5 Ways to Cook Ribs

Our best methods for preparing delicious ribs, from smoking to braising and beyond.

Balinese Sticky Glazed Pork Ribs
Photo: Louise Hagger

Smoking ribs on the barbecue can be long and tedious: depending on your setup, the fire may need to be tended frequently for several hours or more. Luckily, there are many ways to prepare delicious baby backs and spareribs, whether you've got half a day, a yard, and lots of patience, or nothing more than a slow cooker. Here are our five best methods for cooking ribs:


For ribs with that incomparable smoky flavor, you've got to cook them low and slow on the grill, adding more charcoal and wood chips every so often to keep the temperature steady. Ribs cooked this way need some pampering (you would too, if you were spending hours in a sauna): To create a great crust, rub them in advance with spices. For extra flavor after the crust forms, try spritzing the ribs with a mixture of cider and cider vinegar, or finish them off with a glaze.

Roast, then grill

If you want to capture some of that smoky flavor but can't quite commit to the half-day spa treatment for your ribs, let your oven do the initial work, cooking the ribs low and slow until they're tender. Then just grill them over a blazing fire, brushing with a glaze until they're nicely caramelized. (Or, you can reverse the process by starting the ribs on the grill and then slow-roasting them in the oven until they're meltingly tender.)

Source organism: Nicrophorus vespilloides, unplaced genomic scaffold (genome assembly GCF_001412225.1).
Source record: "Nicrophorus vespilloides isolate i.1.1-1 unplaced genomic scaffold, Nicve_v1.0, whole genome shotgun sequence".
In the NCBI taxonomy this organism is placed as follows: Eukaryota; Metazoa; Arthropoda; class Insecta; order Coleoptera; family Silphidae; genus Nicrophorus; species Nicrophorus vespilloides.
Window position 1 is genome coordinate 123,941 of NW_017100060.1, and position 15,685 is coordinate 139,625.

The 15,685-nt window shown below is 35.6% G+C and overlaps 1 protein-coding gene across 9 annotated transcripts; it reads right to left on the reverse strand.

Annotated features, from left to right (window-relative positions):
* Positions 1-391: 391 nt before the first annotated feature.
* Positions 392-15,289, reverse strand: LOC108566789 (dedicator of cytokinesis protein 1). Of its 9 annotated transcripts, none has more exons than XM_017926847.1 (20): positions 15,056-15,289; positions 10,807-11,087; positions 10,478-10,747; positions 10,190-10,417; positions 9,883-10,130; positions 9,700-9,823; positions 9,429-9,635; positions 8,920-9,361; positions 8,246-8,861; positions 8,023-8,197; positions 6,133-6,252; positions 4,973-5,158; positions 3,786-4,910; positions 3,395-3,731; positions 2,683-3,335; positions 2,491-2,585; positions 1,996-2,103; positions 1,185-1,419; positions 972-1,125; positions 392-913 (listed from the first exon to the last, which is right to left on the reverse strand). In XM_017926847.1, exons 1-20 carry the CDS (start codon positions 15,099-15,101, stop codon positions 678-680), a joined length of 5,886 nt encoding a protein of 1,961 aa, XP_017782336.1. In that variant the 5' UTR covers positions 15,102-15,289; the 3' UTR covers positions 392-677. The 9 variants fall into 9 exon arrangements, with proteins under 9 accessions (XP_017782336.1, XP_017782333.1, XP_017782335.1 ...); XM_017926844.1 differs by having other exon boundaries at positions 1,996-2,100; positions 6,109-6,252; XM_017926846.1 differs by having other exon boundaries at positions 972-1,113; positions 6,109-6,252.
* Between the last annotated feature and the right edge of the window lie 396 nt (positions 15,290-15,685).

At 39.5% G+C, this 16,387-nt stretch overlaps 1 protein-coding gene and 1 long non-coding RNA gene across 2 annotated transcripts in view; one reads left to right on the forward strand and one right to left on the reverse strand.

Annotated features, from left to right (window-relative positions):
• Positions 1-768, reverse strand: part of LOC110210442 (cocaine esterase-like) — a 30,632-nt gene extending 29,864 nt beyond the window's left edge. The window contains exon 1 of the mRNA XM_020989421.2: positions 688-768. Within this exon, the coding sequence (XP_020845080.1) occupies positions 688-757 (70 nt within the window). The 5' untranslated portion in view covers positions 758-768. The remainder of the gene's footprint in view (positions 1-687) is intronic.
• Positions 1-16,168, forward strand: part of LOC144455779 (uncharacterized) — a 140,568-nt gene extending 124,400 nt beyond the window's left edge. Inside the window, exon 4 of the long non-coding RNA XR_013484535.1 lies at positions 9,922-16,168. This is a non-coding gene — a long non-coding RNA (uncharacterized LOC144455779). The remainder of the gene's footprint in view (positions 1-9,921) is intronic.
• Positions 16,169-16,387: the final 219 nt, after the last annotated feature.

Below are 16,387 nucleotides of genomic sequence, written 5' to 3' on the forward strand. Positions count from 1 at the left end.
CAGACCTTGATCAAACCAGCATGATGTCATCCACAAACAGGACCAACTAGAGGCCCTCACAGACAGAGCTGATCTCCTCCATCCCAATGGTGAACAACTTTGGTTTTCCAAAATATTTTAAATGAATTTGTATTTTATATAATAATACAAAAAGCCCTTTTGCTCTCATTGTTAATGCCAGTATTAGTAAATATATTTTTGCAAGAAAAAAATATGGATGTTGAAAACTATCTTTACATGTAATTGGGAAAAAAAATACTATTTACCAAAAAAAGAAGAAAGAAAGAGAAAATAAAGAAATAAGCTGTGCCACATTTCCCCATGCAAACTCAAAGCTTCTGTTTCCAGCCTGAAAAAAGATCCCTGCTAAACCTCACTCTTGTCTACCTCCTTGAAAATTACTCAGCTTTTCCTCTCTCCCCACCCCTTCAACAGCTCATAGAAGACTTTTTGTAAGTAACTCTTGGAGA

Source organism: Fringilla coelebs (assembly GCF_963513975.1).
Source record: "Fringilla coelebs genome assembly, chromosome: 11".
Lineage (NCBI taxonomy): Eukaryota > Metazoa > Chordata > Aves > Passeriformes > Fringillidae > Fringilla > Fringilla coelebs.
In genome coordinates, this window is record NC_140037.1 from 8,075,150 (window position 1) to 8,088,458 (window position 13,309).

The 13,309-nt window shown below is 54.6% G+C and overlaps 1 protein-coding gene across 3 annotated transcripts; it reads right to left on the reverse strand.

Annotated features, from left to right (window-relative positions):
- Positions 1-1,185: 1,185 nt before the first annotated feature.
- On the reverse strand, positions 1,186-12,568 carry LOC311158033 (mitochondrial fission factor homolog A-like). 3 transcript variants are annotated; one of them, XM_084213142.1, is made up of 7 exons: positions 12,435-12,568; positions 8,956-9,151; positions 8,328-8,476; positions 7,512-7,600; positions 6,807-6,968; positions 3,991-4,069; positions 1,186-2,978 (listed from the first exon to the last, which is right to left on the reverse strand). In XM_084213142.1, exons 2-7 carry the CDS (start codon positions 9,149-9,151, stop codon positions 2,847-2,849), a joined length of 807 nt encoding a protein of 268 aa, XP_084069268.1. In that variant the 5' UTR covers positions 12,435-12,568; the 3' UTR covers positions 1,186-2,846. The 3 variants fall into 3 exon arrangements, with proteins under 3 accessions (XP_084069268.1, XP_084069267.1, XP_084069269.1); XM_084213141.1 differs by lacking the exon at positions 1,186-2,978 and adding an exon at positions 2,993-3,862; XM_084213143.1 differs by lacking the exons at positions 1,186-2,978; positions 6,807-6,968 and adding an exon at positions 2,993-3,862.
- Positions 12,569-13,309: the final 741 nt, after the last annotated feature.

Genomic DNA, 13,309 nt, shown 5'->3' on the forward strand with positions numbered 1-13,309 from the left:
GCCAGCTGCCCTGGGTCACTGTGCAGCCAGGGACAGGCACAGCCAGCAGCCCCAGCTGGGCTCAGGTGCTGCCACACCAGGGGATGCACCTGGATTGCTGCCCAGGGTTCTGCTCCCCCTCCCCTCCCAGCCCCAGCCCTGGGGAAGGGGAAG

Roast, then broil

And what if you're one of those poor unfortunate souls without a grill? Are you destined for a life without ribs? Of course not. Simply roast them at a low temperature until tender, then use the broiler to give them a nice crust.

Braise, then fry

For super tender ribs with extra crispy bits, you can cook them slowly in a flavorful liquid, then deep-fry them and toss with a glaze, chicken wing style.

Braise, then broil

For absolutely delicious indoor ribs, braise them in a pot (or slow cooker) until they're tender and then glaze and broil to finish. Starting with a super flavorful braising liquid has an added advantage: you can reduce it into a sauce or glaze for serving. If you're short on time, use a pressure cooker.

Was this page helpful?
Related Articles